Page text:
Can I File a Workers Compensation Claim If I Am Injured at A Company Picnics or Company Party?

Can I File a Workers Compensation Claim If I Am Injured at A Company Picnics or Company Party?

The answer to this question is that it depends, but more often than not the answer is yes.

The Maryland courts rely on 5 key factors. Sica v. Retail Credit Co. 245 Md. 606, 227 A.2d 33 (1967), The five factors are: (1) The customary nature of the activity, (2) The employer’s encouragement or subsidization of the activity, (3) The extent to which the employer managed or directed the recreational enterprise, (4) The presence of substantial pressure or actual compulsion upon the employee to attend and participate, (5) The fact that the employer expects or receives a benefit from the employee’s participation in the activity., whether by way of improved employer-employee relationships . …through greater efficiency in the performance of the employee’s duties.”

In Sica, an employee was seriously injured when he dove into shallow water at his employer’s annual picnic. The picnic, as well as the employees’ Christmas party, were described in Sica’s pre-employment interview as fringe benefits of his employment. The picnic was organized by a committee of employees with the authorization of the employer’s managers.  The cost of the picnic was paid for by the employer, and employees were urged by the employer to attend, although attendance was not compulsory. The Court held that the third factor in the Larson Rule had been proven, because the “employer derived substantial direct benefit from the [picnic] activity beyond the intangible value of improvement in employee health and morale common to all kinds of recreation and social life,” thus the employee won.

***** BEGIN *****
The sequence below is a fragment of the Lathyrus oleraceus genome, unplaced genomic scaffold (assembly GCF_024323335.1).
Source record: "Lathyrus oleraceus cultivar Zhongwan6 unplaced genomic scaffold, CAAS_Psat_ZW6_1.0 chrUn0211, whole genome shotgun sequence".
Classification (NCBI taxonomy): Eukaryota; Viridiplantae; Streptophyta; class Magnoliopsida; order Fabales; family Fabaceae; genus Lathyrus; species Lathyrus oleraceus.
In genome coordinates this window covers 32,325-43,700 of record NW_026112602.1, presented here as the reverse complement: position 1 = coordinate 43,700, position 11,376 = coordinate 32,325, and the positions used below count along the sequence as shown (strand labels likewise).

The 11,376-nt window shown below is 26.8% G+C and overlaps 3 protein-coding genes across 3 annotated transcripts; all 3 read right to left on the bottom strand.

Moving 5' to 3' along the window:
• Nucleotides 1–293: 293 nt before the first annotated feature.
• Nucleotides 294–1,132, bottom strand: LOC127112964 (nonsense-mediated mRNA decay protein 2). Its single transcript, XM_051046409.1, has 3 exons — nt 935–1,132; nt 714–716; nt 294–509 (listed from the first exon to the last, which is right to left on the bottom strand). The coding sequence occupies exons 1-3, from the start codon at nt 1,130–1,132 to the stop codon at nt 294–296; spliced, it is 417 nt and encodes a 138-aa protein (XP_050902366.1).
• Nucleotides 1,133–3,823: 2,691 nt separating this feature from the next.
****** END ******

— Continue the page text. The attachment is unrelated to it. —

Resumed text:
In Coats & Clark’s Sales Corp. v. Stewart, 39 Md. App. 10, 383 A.2d 67 (1978), the Court of Special Appeals considered whether an employee’s (Stewart’s) injuries, sustained on a trip to the grocery store to purchase food for a baby sitter “arose out of and in the course of his employment.” Id. at 14. The babysitter was needed so that Stewart and his wife could attend a dinner party to honor two employees with whom Stewart worked. Stewart was to present a gift to one of the honored employees at the dinner party. Id. The party, scheduled to begin at 6:00 p.m., was to be held at a co-employee’s home, and was paid for by the employer. Id. At 5:00 p.m., while driving an automobile provided by his employer, Stewart was fatally injured in an accident. The Court of Special Appeals held: “In our view, the task of obtaining food for a baby sitter is a reasonable and necessary incident to obtaining a baby sitter’s services.

Because that task would not have been undertaken except for the obligation of employment.” Id. The court explained that the task of transporting the babysitter, is an integral component of an employee’s attendance at a work-related social event. They held that an employee’s self-contained trip to obtain food for a baby sitter needed to enable him to attend a work-related social event is a special errand or mission. Therefore, an employee’s injury sustained during such a trip is one sustained in the course of his employment and is compensable.

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